Educating our children in the richness of their past,
the diversity of their present and the possibilities for their future.

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Weaving Values of Tikun Olam (Repair of the World) into Every Aspect of the School Experience.
Alex Treyger
  • Our middle school students wrote letters to the students who were affected by the school shooting at Marshall County High School in Kentucky, after hearing about that tragedy.
  • And coming up this month, our whole school community will be involved in demonstrating the mitzvot of Purim. In addition to hearing the Megillah, they will be making and distributing Mishloach Manot. In response to the mitzvah of mishloach levyonim, gifts to the financially struggling, we will contribute to the ARK.
Boston University’s Center for Character Development and Social Responsibility has engaged in extensive research on the importance of integrating character development and social responsibility into school curriculum. In defining Ethical Leadership, they write, “Ethical Leadership is the critical appropriation and embodiment of traditions that have shaped the character and shared meaning of a people. Ethical Leaders, therefore, are leaders whose characters have been shaped by the wisdom, habits and practices of particular traditions.”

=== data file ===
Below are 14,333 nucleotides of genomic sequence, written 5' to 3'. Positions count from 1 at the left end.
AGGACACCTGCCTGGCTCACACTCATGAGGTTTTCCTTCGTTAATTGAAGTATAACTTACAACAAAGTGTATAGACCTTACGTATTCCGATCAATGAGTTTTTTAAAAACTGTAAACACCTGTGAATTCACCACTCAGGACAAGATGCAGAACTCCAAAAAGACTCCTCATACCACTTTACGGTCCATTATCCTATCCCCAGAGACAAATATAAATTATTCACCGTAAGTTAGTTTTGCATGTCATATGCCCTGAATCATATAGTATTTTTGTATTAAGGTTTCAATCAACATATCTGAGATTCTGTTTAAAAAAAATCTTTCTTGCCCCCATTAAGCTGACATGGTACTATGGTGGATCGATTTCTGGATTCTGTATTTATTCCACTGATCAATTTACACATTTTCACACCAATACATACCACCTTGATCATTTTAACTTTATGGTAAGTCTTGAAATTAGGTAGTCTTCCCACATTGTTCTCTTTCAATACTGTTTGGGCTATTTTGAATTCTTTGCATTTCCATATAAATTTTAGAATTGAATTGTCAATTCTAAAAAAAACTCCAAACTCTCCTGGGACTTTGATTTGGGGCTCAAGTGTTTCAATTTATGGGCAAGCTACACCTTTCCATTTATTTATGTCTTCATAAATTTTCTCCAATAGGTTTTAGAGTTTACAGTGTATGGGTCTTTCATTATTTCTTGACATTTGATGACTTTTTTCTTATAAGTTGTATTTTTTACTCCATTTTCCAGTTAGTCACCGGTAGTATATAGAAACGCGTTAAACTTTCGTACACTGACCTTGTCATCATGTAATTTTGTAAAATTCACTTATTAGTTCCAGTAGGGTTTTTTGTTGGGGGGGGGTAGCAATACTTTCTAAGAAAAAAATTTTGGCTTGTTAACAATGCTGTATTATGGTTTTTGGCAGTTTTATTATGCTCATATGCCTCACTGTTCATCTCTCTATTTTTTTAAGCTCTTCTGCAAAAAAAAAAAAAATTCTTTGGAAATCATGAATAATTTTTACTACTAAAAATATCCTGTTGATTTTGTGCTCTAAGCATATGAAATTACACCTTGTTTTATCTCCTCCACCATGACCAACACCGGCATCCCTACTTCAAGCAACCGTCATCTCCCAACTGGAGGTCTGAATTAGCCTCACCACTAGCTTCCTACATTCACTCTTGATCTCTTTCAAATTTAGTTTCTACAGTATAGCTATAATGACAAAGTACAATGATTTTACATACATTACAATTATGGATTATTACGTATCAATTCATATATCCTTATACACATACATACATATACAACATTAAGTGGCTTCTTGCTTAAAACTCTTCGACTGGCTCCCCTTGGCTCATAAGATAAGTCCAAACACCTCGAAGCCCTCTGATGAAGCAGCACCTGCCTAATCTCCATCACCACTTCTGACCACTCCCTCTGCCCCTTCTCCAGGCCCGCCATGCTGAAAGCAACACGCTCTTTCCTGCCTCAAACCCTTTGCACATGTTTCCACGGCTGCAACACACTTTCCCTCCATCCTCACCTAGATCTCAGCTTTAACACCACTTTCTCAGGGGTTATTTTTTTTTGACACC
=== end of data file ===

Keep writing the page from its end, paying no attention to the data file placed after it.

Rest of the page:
In a day and age when ethical leadership seems at an all time low and social responsibility needs bolstering, Jewish tradition keeps us grounded and focused on fostering these values.
 
The great Jewish musical composer and performer Debbie Friedman, z'l took the words of our great sage Rabbi Hillel and penned a beautiful song which really speaks to why we teach and do what we do at Chicago Jewish Day School. Enjoy the lyrics below and stay warm and have a wonderful, wintery, snowy, Shabbat.
 
Im ein a-ni li mi li?
If I am not for myself, who will be for me?
Uch-she-a-ni l’atz-mi mah a-ni?
If I am only for myself, what am I?
V’im lo ach-shav ei-ma-tai?
And (if not now), when?
 
Hillel was a Rabbi and he taught us what to do.
The first part of his lesson said you must be true to you.
You have to love yourself if you expect that others should.
Having self-respect is something special, something good.
 
Myself is very special, it’s the place I have to start.
But Hillel said we must make room for others in our heart.
Yes, love yourself but care and share – don’t lock the others out.
Caring for yourself and others is what life is all about.
 
Life is short, the time flies by and just before you know.
Today becomes last week and then a long, long time ago.
Hillel said do what you must – act now, today, don’t wait.
Decide what is important – do it now, it’s not too late.
 
Shabbat Shalom,
Ms. J (Judy)